This is true but the efficiency is based on how the routing table is organized in the memory and how can it be accessed and searched. The output of the show ip route is just a visual output but it does not have to mimic the actual order and sequence of entries as really present in the routing table, nor does it really depict its real organization.

What I am saying is that we have a routing table which is a data structure that absolutely needs to be efficiently organized, and we have its listing which needs to be, first and foremost, readable by humans. Even if you perform the show ip cef command, you get a linear, table-like listing in the output, despite the CEF using a tree structure, not a table. See the difference between the memory representation and its listing? This is what I am hinting at.

the route table is used to build the cef tables whose enteries are  populated into certain datastructures based on the type of cef being  used, and these datastructures are actually used when routing decisions  are made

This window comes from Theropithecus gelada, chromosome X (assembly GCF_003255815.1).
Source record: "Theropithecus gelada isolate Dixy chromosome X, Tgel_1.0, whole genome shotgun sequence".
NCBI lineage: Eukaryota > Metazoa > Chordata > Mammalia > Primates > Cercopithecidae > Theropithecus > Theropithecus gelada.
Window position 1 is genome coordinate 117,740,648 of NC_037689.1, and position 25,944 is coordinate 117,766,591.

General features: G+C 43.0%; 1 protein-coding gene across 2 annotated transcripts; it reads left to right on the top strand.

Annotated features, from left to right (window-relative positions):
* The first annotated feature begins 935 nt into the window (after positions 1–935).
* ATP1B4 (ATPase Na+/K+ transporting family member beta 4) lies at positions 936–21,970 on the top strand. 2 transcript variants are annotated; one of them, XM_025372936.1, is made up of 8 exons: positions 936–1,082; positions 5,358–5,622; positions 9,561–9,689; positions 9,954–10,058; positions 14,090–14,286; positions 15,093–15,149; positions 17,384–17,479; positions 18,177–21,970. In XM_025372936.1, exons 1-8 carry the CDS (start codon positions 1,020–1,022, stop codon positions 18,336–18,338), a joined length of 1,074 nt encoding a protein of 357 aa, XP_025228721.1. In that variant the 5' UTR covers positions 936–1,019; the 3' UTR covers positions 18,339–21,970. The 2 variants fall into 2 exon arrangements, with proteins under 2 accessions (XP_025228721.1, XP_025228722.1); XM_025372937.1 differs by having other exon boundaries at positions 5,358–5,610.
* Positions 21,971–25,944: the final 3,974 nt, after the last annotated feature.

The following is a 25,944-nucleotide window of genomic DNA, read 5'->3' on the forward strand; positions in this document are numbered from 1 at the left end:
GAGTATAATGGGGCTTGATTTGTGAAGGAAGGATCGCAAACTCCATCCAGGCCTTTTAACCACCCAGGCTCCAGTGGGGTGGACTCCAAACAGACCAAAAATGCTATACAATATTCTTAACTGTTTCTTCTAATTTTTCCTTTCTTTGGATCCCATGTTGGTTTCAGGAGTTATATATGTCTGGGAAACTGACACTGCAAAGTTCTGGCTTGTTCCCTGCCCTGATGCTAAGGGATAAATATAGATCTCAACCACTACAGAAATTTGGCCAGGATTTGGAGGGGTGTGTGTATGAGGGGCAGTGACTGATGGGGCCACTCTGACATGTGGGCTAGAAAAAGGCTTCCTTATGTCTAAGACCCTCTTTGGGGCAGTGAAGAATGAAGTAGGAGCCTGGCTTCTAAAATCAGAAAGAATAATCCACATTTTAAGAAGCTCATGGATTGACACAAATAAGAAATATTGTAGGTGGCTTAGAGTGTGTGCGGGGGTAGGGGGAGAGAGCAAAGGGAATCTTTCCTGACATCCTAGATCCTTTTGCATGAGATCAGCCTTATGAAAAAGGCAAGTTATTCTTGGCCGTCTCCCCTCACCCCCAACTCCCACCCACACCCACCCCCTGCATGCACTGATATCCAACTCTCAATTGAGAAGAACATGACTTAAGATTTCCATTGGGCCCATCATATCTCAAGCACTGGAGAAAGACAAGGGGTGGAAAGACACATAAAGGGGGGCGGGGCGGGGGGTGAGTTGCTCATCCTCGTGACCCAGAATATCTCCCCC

This is true. The routing table is the basic structure that can be used to forward packets but performing routing lookups in this structure may not be as efficient. However, the routing table is the master data source for optimized forwarding databases - route caches, trees, tries, value/mask pairs for TCAMs, etc.

But, what about the process swithcing? I guess it uses the routing table.

Yes, that is absolutely correct. If a packet is process switched, the routing table is used.

Check out the two following documents:

http://www.cisco.com/en/US/tech/tk827/tk831/technologies_white_paper09186a00800a62d9.shtml

This document nicely explains the various switching paths in IOS-based routers.